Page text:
19. Effects of land tenure, geology and topography on vegetation and ...

    African Journals Online (AJOL)

    This study compared the relative importance of land tenure, geology, slope angle and solar radiation index (calculated from aspect and slope angle) in influencing plant composition, basal cover, soil erosion and shrub encroachment in adjacent communal and commercial farming areas in two grassland types in South ...

  20. State formation, religion, and land tenure in Cameroon

    NARCIS (Netherlands)

    Schilder, K.; African Studies Centre, Leiden

    1988-01-01

    The purpose of this analytical bibliography is to provide an overview of the recently published social science literature on State formation, religion, and land tenure in Cameroon. The 800 entries have been arranged under the following subject headings: The Cameroon State (nation building, political

  1. The effects of tenure and promotion on surgeon productivity.

    Science.gov (United States)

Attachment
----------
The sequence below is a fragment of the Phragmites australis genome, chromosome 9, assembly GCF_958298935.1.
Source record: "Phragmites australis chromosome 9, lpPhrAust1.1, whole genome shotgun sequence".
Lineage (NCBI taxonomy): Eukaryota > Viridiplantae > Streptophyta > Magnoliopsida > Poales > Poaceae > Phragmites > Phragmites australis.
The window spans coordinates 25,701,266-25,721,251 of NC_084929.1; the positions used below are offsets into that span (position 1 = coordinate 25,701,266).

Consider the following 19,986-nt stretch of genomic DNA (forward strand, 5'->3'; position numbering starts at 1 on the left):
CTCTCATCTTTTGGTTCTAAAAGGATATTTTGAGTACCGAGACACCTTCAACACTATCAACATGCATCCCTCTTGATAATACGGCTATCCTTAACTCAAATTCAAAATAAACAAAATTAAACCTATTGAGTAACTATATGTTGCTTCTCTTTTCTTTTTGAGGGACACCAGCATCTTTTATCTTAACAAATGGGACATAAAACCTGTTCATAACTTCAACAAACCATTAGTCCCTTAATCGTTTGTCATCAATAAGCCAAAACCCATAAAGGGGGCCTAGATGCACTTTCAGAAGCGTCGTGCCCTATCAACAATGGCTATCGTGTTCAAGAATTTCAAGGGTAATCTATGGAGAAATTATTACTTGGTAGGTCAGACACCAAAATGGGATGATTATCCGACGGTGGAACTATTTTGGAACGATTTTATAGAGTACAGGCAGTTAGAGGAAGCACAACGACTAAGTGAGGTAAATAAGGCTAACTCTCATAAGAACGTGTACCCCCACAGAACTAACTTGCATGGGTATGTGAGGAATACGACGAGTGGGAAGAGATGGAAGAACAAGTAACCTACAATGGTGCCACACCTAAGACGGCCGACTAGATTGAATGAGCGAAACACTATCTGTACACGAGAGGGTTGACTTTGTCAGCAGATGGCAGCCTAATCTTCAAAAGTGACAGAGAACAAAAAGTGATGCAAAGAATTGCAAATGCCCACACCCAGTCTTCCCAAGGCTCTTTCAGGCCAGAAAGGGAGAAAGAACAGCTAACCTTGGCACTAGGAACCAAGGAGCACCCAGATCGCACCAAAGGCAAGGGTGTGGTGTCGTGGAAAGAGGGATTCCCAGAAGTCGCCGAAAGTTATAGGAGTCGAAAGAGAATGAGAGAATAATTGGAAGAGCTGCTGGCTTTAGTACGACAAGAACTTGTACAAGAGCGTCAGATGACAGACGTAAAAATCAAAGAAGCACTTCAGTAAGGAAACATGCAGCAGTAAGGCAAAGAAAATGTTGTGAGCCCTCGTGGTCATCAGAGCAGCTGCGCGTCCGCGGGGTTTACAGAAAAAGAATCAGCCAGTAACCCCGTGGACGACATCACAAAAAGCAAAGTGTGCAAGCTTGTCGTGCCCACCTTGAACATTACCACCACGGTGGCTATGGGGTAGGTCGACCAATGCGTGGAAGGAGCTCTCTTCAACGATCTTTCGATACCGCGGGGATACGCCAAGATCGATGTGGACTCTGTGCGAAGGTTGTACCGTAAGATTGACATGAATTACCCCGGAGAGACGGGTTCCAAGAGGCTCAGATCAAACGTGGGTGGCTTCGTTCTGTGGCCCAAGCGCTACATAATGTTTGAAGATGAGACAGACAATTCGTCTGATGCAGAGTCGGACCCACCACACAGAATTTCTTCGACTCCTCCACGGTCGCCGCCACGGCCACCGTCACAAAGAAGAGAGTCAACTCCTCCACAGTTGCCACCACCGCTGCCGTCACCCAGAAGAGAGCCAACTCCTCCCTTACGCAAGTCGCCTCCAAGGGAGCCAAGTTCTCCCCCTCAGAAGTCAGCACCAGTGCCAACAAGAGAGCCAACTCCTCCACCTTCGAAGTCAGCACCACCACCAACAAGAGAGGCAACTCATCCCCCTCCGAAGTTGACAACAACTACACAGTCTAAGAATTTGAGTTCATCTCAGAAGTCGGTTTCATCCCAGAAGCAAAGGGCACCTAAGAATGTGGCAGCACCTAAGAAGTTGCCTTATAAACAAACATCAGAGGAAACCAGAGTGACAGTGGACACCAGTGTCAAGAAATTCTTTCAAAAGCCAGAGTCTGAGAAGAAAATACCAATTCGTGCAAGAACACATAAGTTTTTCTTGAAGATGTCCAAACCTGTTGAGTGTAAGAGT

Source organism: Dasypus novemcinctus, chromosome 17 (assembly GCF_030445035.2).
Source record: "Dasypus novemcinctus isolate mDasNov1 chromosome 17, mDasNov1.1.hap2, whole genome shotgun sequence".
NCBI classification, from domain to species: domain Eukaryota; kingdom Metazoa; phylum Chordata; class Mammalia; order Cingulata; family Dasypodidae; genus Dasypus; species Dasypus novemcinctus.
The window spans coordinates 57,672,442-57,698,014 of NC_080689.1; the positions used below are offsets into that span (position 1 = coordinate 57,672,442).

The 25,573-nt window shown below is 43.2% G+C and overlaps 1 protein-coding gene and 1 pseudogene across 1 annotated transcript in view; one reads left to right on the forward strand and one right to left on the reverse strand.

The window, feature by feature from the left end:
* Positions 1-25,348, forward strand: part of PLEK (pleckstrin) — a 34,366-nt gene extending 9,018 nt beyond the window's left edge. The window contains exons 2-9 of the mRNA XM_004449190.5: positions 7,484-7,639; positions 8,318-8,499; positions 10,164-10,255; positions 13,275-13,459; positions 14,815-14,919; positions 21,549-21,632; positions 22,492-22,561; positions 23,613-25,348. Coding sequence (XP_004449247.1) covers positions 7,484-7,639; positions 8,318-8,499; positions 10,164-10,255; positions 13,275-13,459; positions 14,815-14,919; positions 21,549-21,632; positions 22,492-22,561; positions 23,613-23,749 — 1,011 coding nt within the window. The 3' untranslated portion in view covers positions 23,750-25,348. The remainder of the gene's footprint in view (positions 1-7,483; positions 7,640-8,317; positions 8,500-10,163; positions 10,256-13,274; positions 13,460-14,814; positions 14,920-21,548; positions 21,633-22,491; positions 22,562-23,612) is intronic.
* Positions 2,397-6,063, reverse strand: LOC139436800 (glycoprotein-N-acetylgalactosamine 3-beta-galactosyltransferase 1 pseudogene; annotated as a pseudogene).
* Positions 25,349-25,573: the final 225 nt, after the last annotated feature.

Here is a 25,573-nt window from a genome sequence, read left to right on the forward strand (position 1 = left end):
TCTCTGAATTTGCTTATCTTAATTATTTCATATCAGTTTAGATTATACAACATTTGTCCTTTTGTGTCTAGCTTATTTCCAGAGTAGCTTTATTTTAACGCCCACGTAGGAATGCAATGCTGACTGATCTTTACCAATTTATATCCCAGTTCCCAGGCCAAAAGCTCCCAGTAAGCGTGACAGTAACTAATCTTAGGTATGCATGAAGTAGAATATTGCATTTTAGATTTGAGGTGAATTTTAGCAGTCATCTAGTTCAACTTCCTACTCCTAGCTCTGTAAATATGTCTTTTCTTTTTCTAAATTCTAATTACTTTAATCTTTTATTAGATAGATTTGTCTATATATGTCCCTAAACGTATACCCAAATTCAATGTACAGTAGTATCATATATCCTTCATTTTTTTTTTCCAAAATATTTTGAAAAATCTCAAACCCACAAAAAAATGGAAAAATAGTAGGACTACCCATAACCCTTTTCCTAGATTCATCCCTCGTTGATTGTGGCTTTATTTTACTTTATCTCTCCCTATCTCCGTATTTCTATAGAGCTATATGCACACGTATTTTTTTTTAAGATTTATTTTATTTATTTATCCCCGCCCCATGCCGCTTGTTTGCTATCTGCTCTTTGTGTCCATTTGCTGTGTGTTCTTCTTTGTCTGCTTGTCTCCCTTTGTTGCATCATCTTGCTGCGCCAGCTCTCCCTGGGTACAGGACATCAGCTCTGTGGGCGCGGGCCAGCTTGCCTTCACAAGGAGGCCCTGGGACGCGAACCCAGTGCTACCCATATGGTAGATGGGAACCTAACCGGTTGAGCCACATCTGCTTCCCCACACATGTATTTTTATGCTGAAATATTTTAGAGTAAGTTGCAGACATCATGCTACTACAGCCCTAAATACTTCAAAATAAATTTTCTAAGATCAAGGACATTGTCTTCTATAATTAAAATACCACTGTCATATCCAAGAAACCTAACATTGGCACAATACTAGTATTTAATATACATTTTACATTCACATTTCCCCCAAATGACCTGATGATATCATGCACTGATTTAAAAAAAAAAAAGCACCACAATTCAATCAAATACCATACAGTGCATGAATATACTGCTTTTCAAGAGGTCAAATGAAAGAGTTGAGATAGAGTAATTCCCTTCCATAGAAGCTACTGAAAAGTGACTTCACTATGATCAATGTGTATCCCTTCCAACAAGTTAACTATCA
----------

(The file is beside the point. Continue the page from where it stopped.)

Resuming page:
Lam, Adam; Heslin, Martin J; Tzeng, Ching-Wei D; Chen, Herbert

    2018-07-01

    Studies investigating the impact of promotion and tenure on surgeon productivity are lacking. The aim of this study is to elucidate the relationship of promotion and tenure to surgeon productivity. We reviewed data for the Department of Surgery at our institution. Relative value units (RVUs) billed per year, publications per year, and grant funding per year were used to assess productivity from 2010 to 2016. We analyzed tenure-track (TT) and non-tenure-track (NT) surgeons and compared the productivity within these groups by rank: assistant professor (ASST), associate professor (ASSOC), and full professor (FULL). Kruskal-Wallis and Mann-Whitney U tests were used to assess significance and relationships between the groups. A TT faculty was promoted if they produced more research, with the highest publication rates in TT FULL. TT faculty publishing rates increased from ASST to ASSOC (1 versus 2, P = 0.006) and from ASSOC to FULL (2 versus 4, P production (RVUs) was highest between TT ASSOC and NT FULL. TT faculty increased productivity between ASST and ASSOC (7023 versus 8384, P = 0.001) and decreased between ASSOC and FULL (8384 versus 6877, P production and grant funding, whereas NT FULL has the highest clinical production. Copyright © 2018 Elsevier Inc. All rights reserved.